(g) section 153 (sexual exploitation);
(h) section 155 (incest);
(i) section 159 (anal intercourse);
(j) section 160 (bestiality, compelling, in presence of or by child);
(k) section 170 (parent or guardian procuring sexual activity by child);
(l) section 171 (householder permitting sexual activity by or in presence of child);
(m) section 172 (corrupting children);
(n) subsection 212(2) (living off the avails of prostitution by a child);
(o) subsection 212(4) (obtaining sexual services of a child);
(o.1) section 220 (causing death by criminal negligence);
(o.2) section 221 (causing bodily harm by criminal negligence);
(p) section 236 (manslaughter);
(q) section 239 (attempt to commit murder);
(r) section 244 (discharging firearm with intent);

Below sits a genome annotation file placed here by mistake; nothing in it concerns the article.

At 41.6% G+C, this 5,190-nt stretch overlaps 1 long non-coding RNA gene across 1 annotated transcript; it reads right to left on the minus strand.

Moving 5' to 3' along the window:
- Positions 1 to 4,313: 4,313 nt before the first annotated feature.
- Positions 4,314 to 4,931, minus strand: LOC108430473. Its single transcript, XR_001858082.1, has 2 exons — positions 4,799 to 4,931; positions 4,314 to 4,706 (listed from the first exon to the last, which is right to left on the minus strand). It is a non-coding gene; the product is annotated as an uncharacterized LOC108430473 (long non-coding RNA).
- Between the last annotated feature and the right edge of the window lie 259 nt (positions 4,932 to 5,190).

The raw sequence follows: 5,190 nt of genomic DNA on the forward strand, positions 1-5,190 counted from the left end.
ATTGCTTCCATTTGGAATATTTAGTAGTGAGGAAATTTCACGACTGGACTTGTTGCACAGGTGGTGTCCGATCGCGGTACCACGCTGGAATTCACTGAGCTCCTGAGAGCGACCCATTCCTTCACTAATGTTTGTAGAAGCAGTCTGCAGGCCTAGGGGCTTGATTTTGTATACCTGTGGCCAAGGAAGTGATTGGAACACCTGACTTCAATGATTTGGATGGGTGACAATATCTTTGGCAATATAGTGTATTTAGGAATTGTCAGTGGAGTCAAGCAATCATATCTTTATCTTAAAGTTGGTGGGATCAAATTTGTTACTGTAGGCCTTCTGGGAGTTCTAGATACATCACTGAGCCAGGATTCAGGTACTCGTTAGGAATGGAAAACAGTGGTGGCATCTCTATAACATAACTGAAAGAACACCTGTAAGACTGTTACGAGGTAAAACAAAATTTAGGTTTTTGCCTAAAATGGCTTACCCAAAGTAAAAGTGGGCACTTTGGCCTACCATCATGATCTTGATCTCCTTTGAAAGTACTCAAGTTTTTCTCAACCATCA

(s) section 246 (overcoming resistance to commission of offence);
(s.1) subsections 249(3) and (4) (dangerous operation causing bodily harm and dangerous operation causing death);
(s.2) subsections 255(2) and (3) (impaired driving causing bodily harm and impaired driving causing death);
(s.3) section 264 (criminal harassment);
(t) section 266 (assault);
(u) section 267 (assault with a weapon or causing bodily harm);
(v) section 268 (aggravated assault);
(w) section 269 (unlawfully causing bodily harm);
(x) section 270 (assaulting a peace officer);
(y) section 271 (sexual assault);
(z) section 272 (sexual assault with a weapon, threats to a third party or causing bodily harm);
(z.1) section 273 (aggravated sexual assault);
(z.2) section 279 (kidnapping);
(z.21) section 279.1 (hostage taking);
(z.3) section 344 (robbery);
(z.31) subsection 430(2) (mischief that causes actual danger to life);
(z.32) section 431 (attack on premises, residence or transport of internationally protected person);